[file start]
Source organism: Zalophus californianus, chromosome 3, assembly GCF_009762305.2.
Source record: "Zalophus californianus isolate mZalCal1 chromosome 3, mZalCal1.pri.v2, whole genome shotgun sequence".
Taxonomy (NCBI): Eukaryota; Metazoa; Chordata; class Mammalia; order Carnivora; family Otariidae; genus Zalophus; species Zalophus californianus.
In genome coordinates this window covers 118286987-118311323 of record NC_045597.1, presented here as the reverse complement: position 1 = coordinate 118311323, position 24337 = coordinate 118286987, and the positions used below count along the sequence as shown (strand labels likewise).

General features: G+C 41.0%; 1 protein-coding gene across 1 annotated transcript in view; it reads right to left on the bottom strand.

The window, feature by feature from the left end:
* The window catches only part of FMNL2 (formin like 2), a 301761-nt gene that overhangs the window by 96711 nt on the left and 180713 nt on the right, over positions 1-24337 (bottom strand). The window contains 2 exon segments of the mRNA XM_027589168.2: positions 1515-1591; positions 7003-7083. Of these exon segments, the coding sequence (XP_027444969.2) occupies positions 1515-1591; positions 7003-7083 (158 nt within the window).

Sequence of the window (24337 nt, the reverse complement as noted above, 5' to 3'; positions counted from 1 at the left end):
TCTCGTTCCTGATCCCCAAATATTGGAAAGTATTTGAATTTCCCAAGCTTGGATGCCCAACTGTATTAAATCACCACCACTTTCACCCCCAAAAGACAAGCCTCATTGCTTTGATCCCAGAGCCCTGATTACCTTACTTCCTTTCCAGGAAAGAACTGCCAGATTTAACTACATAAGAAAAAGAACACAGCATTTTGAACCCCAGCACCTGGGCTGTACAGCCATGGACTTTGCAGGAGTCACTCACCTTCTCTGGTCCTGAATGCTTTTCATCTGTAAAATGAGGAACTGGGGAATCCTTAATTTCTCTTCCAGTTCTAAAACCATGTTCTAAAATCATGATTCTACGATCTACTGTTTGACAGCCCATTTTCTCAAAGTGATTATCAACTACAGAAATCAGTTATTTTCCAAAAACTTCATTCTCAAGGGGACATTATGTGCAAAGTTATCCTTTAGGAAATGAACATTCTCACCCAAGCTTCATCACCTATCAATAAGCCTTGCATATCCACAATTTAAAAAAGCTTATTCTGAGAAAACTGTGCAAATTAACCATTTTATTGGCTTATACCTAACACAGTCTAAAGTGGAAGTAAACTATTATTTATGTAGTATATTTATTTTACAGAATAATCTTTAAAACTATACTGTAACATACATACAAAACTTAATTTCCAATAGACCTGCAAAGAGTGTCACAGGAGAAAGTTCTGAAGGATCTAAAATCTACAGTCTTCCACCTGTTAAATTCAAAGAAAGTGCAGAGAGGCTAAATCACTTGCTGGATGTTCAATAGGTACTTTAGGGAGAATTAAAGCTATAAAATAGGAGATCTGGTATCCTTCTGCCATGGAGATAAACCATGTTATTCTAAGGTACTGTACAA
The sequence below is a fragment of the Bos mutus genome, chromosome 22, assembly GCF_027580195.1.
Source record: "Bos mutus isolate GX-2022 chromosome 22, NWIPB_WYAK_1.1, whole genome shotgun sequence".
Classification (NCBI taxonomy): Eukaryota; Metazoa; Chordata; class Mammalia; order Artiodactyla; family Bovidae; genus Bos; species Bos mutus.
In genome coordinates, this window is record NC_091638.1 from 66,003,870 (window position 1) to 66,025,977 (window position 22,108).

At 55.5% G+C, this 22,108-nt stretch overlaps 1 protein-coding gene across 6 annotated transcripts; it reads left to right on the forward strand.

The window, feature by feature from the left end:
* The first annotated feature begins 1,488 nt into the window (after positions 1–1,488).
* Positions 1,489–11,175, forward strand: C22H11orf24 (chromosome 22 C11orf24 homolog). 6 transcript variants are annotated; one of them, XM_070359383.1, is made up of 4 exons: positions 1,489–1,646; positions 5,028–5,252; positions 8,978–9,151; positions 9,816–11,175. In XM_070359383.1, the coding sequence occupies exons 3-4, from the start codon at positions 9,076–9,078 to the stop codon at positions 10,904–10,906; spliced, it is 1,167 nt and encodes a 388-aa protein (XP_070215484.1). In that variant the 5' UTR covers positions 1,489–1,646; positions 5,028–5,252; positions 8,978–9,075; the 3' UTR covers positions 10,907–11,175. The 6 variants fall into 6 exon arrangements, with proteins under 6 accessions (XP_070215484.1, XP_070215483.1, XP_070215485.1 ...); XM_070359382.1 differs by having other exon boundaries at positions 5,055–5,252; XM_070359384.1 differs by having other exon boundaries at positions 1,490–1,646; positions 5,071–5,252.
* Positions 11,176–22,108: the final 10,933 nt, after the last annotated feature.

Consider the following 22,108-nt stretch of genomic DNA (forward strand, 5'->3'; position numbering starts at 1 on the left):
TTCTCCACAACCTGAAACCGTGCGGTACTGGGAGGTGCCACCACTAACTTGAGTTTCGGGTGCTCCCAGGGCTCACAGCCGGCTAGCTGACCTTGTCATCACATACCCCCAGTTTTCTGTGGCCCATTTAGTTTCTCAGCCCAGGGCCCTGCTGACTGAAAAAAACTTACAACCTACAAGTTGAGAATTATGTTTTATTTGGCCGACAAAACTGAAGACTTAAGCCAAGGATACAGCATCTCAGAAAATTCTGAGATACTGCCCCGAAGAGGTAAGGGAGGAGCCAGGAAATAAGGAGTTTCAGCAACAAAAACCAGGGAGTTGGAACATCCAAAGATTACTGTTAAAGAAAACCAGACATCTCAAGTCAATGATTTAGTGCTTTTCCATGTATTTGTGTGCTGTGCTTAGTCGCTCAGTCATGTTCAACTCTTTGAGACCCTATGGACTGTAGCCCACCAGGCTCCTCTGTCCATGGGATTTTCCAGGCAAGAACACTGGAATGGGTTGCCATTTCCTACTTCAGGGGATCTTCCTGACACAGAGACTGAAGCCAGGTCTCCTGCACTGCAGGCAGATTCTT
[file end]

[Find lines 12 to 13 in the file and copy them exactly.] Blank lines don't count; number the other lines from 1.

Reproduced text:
Classification (NCBI taxonomy): Eukaryota; Metazoa; Chordata; class Mammalia; order Artiodactyla; family Bovidae; genus Bos; species Bos mutus.
In genome coordinates, this window is record NC_091638.1 from 66,003,870 (window position 1) to 66,025,977 (window position 22,108).